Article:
Pamela's story reads like a cross between "The King and I" and an old Judy Garland film. The dialogue is crisp and exact, with the description full and rich. You can't help but feel Barbara's growing frustration and resentment, and then change as she herself changes.What adds even more depth to this story is knowing it is based on a true account.
I have to confess, I'm only a little over a third of the way through this nearly 500 page novel...but I'm captivated, as I know you will be as well. I'm giving "The Moon in the Mango Tree" four out of five bookmarks, with apiece of sheet music as a charm. - Happy Reading! Deena, http://deenasbooks.blogspot.com
The Compulsive Reader
The Romance Reader's Connection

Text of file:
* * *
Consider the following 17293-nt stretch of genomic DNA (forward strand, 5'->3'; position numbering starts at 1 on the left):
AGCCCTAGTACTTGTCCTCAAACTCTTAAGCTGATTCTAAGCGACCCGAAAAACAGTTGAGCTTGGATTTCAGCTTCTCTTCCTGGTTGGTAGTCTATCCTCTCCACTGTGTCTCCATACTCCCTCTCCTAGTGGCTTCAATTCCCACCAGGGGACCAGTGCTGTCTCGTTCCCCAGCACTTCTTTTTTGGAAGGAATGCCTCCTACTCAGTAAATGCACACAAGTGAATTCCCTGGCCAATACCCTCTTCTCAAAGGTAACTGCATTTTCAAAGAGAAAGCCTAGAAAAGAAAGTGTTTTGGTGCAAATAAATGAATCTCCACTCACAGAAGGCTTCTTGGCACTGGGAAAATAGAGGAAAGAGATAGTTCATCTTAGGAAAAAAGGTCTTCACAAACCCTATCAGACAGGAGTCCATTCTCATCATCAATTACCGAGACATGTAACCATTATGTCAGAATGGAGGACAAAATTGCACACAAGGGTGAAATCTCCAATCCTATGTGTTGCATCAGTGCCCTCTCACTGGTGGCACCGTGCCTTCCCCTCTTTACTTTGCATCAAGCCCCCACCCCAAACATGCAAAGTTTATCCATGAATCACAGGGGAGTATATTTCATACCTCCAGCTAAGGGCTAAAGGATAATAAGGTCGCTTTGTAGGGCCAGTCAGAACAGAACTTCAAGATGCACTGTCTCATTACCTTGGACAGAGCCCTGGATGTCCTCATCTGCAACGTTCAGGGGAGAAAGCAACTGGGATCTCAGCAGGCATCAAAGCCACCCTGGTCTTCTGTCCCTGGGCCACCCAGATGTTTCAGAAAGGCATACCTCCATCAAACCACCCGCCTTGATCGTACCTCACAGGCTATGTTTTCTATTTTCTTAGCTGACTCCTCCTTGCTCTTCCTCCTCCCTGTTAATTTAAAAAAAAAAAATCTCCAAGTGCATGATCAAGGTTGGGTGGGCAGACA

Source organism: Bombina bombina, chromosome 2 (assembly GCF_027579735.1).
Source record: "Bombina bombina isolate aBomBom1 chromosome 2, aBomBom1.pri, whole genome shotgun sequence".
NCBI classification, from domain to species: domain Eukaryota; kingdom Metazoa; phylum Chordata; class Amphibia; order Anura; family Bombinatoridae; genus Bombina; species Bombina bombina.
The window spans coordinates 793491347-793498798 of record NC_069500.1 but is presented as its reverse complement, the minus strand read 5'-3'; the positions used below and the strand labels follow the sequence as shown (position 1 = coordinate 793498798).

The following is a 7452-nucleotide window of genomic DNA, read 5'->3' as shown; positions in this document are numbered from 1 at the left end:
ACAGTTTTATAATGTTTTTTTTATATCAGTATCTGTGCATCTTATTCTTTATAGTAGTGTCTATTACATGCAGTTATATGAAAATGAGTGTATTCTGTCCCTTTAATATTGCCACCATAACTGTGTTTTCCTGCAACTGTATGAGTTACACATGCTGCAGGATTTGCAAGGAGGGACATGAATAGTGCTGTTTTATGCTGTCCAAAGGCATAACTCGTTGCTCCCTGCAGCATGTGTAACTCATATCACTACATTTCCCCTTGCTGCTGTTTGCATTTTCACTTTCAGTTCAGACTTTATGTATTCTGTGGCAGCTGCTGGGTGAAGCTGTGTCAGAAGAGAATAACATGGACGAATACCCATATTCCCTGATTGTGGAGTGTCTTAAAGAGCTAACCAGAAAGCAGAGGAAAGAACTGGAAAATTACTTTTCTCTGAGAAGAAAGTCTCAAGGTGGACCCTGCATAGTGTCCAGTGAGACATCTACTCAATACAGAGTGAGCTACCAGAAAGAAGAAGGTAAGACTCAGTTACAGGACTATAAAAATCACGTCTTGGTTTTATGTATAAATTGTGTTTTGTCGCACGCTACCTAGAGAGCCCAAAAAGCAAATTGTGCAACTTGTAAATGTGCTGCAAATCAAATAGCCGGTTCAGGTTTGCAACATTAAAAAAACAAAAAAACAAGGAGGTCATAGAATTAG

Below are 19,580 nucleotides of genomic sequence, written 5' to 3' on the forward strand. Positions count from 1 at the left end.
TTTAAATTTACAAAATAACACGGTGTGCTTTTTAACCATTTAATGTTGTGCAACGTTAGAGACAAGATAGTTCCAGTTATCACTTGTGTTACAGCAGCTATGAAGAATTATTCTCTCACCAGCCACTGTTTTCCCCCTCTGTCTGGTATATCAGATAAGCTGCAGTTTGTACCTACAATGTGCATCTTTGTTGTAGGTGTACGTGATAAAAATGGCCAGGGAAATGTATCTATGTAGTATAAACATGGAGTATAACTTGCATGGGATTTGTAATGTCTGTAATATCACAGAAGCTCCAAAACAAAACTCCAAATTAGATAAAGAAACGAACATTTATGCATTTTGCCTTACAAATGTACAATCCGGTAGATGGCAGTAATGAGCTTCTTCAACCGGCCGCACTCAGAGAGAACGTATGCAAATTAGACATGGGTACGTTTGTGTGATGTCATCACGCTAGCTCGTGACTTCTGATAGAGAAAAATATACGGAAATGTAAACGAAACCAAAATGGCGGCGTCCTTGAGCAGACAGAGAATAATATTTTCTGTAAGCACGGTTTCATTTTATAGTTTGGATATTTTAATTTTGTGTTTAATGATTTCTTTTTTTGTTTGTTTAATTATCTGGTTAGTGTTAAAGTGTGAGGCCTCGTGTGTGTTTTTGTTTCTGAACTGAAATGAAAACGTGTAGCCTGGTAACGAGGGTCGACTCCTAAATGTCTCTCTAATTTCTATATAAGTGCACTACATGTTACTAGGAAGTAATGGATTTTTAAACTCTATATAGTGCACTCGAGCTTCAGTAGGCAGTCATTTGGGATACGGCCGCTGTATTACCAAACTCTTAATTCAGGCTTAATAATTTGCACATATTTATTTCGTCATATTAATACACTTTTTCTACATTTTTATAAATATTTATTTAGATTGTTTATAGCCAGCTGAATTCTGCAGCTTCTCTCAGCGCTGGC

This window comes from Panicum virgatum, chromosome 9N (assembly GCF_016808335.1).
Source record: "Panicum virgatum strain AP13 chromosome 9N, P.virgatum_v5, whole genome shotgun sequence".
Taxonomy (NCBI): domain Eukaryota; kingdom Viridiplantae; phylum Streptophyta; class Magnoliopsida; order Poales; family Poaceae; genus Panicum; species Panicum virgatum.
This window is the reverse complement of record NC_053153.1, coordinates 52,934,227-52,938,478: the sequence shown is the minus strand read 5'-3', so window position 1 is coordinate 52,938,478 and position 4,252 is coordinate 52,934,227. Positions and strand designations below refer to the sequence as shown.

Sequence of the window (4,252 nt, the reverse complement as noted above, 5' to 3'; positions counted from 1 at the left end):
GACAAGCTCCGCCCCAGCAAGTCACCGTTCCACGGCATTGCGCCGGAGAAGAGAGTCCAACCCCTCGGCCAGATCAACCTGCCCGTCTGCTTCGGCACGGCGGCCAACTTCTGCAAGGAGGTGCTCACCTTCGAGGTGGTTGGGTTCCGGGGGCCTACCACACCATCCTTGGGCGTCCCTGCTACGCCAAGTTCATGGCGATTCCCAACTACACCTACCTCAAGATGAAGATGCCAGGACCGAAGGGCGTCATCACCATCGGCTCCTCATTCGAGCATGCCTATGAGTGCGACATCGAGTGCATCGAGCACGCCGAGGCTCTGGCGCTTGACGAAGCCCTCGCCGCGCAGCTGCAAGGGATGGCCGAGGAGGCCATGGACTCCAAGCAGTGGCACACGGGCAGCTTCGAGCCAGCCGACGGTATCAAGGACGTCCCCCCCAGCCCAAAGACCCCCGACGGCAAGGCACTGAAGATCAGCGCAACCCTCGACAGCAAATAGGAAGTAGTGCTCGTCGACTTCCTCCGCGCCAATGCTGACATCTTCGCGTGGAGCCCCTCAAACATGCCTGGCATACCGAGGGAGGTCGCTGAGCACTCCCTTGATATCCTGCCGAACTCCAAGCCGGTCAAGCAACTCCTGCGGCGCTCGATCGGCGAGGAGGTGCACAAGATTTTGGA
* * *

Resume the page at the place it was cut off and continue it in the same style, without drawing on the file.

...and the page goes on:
THE MOON IN THE MANGO TREE is a sweet love story that will stay with you long after you place the book down. Young Barbara struggles with her desire to pursue a career and the desires of the heart with her husband. When she chooses to follow love, and ends up in the wild jungles of Siam, the toll that daily life takes on her heart emulates through the pages. You feel the oppressive heat of the jungle, the furious love between a man and a woman, and the feelings of loneliness from living with a man who is bound by duty to give his all to his patients while having little left to give at home. Placed in a time of fun, loud parties, and impressive party guests, THE MOON IN THE MANGO tree makes you feel like you have stepped back in time, and right into the action. This book will leave an impression on your mind and an imprint in your heart. Pamela Binnings Ewen did an amazing job. Her Grandmother would be proud!